Gardening · Homesteading

Building A New Tomato Bed

When we moved this winter I told myself I could wait. If we had to, I’d skip the spring planting. Does that actually happen? As one can tell from this past month of posts on the blog, the siren call to plant can’t be quieted. I may not have my large beds made, but I can at least make small raised garden beds near the house, to fill in. To not grow anything? I just cannot do it I realized. I love growing tomatoes way more than that.

I couldn’t grow my own starts this year (for the first time in many years) due to the move, but that didn’t stop me from bringing home tomato starts from various plant sales. By yesterday, I had 6 plants, and had to do something about them. I found a huge stack of paver blocks, leftover from a project the former owner had done, so we hauled them out to the front. I put this bed, on the highest part of what passes as lawn, right off the lower patio. It’s next to the rhubarb plants.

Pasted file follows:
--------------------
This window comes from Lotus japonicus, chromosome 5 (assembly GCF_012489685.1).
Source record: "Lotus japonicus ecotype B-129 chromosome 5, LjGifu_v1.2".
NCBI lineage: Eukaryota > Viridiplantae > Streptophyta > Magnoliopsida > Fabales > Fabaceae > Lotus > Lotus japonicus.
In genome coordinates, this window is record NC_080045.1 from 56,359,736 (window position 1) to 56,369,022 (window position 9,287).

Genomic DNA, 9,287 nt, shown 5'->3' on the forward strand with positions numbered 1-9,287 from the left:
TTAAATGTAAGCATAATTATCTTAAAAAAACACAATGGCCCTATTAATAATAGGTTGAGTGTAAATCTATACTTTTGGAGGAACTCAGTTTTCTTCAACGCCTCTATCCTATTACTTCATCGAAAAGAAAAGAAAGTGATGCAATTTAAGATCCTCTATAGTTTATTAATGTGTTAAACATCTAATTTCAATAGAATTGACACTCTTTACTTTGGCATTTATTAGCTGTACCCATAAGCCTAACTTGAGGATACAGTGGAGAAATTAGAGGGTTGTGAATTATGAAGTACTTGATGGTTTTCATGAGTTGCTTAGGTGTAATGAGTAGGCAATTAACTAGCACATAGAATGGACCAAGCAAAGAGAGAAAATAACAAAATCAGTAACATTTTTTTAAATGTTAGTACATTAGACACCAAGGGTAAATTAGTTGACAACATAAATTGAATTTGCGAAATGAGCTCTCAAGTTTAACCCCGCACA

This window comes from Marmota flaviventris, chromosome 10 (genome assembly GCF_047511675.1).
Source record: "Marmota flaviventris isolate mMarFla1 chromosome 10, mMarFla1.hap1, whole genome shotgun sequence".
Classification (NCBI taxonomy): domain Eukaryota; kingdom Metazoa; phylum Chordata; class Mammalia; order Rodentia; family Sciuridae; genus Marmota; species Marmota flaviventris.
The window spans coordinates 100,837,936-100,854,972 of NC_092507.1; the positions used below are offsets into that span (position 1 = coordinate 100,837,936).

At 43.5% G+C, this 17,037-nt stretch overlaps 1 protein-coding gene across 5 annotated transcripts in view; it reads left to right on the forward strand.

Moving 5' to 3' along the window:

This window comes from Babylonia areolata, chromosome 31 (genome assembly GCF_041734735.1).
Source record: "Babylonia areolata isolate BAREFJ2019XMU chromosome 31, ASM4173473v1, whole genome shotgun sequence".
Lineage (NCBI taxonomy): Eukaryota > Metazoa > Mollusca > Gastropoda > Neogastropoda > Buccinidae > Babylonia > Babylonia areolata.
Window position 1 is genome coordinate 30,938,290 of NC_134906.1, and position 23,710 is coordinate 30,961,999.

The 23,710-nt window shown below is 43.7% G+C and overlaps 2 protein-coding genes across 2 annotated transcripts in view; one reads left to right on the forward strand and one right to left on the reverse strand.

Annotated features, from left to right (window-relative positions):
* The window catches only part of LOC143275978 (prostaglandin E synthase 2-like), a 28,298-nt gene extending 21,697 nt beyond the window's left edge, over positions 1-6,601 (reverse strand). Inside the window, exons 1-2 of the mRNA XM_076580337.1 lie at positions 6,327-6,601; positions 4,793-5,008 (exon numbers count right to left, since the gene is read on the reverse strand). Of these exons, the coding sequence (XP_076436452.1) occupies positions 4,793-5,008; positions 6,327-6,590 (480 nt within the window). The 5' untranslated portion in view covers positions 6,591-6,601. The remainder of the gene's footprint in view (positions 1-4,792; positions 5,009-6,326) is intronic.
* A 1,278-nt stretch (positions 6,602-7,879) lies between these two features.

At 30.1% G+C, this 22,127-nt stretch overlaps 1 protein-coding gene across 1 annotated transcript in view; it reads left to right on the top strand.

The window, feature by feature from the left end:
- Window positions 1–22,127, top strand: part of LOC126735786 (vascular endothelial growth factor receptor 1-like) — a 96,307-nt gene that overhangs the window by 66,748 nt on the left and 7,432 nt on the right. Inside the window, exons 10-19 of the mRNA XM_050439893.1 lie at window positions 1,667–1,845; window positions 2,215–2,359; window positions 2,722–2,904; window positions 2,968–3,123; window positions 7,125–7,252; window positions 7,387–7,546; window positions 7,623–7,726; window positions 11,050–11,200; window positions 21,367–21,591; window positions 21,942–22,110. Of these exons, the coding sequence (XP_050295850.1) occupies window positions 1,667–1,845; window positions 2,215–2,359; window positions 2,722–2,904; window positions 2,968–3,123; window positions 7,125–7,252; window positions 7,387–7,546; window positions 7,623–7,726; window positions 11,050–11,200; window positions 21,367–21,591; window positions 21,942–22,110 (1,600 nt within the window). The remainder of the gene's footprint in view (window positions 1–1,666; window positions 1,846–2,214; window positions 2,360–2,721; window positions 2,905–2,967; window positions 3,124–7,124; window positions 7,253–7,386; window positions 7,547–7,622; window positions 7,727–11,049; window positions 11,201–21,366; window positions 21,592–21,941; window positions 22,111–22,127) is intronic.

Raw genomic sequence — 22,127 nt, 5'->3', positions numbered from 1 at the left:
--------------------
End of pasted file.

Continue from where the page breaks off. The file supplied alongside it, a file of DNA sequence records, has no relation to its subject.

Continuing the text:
It might not be the 75 plants of last year, but 6 of 6 different varieties, that will keep us tomato happy this summer.

One heavy bushwhacking with a weed whacker, then a layer of cardboard.

More progress. I layed down multiple layers of cardboard, to smother the “grass” which is really just weeds/moss.

Plants in.

Originally, when we were moving I wasn’t going to bring any of the tomato cages along, as our plans in future seasons is to grow in high tunnels, with the plants trained on string. I gave away all of the cheap plain metal ones, but had kept these strong, thick and coated ones. They are great for caging golden raspberries and similar, for support/shaping. One thing about tomato beds like this, is cages do work well. You can tie them together, for more support, as the tomatoes grow.

I’d say that zip-ties are a huge necessity for my style. This bed is surrounded by a massive sheet of hardware cloth that I repurposed. Not attractive, but it will work for animal deterrence.

I left one side so I can open it and access the entire bed. I will be adding in a layer of mulch soon. Otherwise, it’s watering, trimming, feeding and basically ignoring until picking season….months away!

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